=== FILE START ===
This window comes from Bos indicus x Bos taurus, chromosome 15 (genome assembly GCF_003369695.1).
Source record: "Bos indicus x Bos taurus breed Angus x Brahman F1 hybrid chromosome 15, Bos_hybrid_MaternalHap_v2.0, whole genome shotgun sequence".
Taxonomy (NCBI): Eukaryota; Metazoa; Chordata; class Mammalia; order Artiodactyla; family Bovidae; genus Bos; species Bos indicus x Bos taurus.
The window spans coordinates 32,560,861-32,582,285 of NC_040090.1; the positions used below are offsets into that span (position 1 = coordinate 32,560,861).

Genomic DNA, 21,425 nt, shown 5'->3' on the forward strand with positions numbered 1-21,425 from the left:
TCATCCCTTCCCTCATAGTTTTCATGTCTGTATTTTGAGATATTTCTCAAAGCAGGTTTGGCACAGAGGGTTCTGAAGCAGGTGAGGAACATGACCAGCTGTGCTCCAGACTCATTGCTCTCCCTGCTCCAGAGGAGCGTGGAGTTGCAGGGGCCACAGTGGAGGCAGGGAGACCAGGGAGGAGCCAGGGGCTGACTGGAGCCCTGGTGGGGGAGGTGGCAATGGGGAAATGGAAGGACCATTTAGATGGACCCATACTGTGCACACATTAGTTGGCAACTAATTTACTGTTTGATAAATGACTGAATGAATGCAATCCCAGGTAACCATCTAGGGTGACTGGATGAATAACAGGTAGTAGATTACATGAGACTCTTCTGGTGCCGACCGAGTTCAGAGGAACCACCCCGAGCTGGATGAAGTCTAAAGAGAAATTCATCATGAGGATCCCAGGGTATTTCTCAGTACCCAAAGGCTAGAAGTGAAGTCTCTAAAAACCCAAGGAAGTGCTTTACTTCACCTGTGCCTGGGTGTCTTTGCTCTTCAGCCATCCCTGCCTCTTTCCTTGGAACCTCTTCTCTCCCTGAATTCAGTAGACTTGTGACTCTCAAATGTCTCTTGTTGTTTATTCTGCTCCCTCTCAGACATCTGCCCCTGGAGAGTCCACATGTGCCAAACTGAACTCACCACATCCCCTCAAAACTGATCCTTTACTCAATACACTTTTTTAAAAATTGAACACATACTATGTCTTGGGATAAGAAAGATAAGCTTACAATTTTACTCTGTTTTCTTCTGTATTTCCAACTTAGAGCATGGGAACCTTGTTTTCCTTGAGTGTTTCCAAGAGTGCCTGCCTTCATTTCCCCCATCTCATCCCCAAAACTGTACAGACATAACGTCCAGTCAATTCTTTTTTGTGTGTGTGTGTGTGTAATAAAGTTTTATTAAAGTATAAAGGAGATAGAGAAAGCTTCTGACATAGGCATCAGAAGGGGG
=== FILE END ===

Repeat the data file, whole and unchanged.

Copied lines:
This window comes from Bos indicus x Bos taurus, chromosome 15 (genome assembly GCF_003369695.1).
Source record: "Bos indicus x Bos taurus breed Angus x Brahman F1 hybrid chromosome 15, Bos_hybrid_MaternalHap_v2.0, whole genome shotgun sequence".
Taxonomy (NCBI): Eukaryota; Metazoa; Chordata; class Mammalia; order Artiodactyla; family Bovidae; genus Bos; species Bos indicus x Bos taurus.
The window spans coordinates 32,560,861-32,582,285 of NC_040090.1; the positions used below are offsets into that span (position 1 = coordinate 32,560,861).

Genomic DNA, 21,425 nt, shown 5'->3' on the forward strand with positions numbered 1-21,425 from the left:
TCATCCCTTCCCTCATAGTTTTCATGTCTGTATTTTGAGATATTTCTCAAAGCAGGTTTGGCACAGAGGGTTCTGAAGCAGGTGAGGAACATGACCAGCTGTGCTCCAGACTCATTGCTCTCCCTGCTCCAGAGGAGCGTGGAGTTGCAGGGGCCACAGTGGAGGCAGGGAGACCAGGGAGGAGCCAGGGGCTGACTGGAGCCCTGGTGGGGGAGGTGGCAATGGGGAAATGGAAGGACCATTTAGATGGACCCATACTGTGCACACATTAGTTGGCAACTAATTTACTGTTTGATAAATGACTGAATGAATGCAATCCCAGGTAACCATCTAGGGTGACTGGATGAATAACAGGTAGTAGATTACATGAGACTCTTCTGGTGCCGACCGAGTTCAGAGGAACCACCCCGAGCTGGATGAAGTCTAAAGAGAAATTCATCATGAGGATCCCAGGGTATTTCTCAGTACCCAAAGGCTAGAAGTGAAGTCTCTAAAAACCCAAGGAAGTGCTTTACTTCACCTGTGCCTGGGTGTCTTTGCTCTTCAGCCATCCCTGCCTCTTTCCTTGGAACCTCTTCTCTCCCTGAATTCAGTAGACTTGTGACTCTCAAATGTCTCTTGTTGTTTATTCTGCTCCCTCTCAGACATCTGCCCCTGGAGAGTCCACATGTGCCAAACTGAACTCACCACATCCCCTCAAAACTGATCCTTTACTCAATACACTTTTTTAAAAATTGAACACATACTATGTCTTGGGATAAGAAAGATAAGCTTACAATTTTACTCTGTTTTCTTCTGTATTTCCAACTTAGAGCATGGGAACCTTGTTTTCCTTGAGTGTTTCCAAGAGTGCCTGCCTTCATTTCCCCCATCTCATCCCCAAAACTGTACAGACATAACGTCCAGTCAATTCTTTTTTGTGTGTGTGTGTGTGTAATAAAGTTTTATTAAAGTATAAAGGAGATAGAGAAAGCTTCTGACATAGGCATCAGAAGGGGG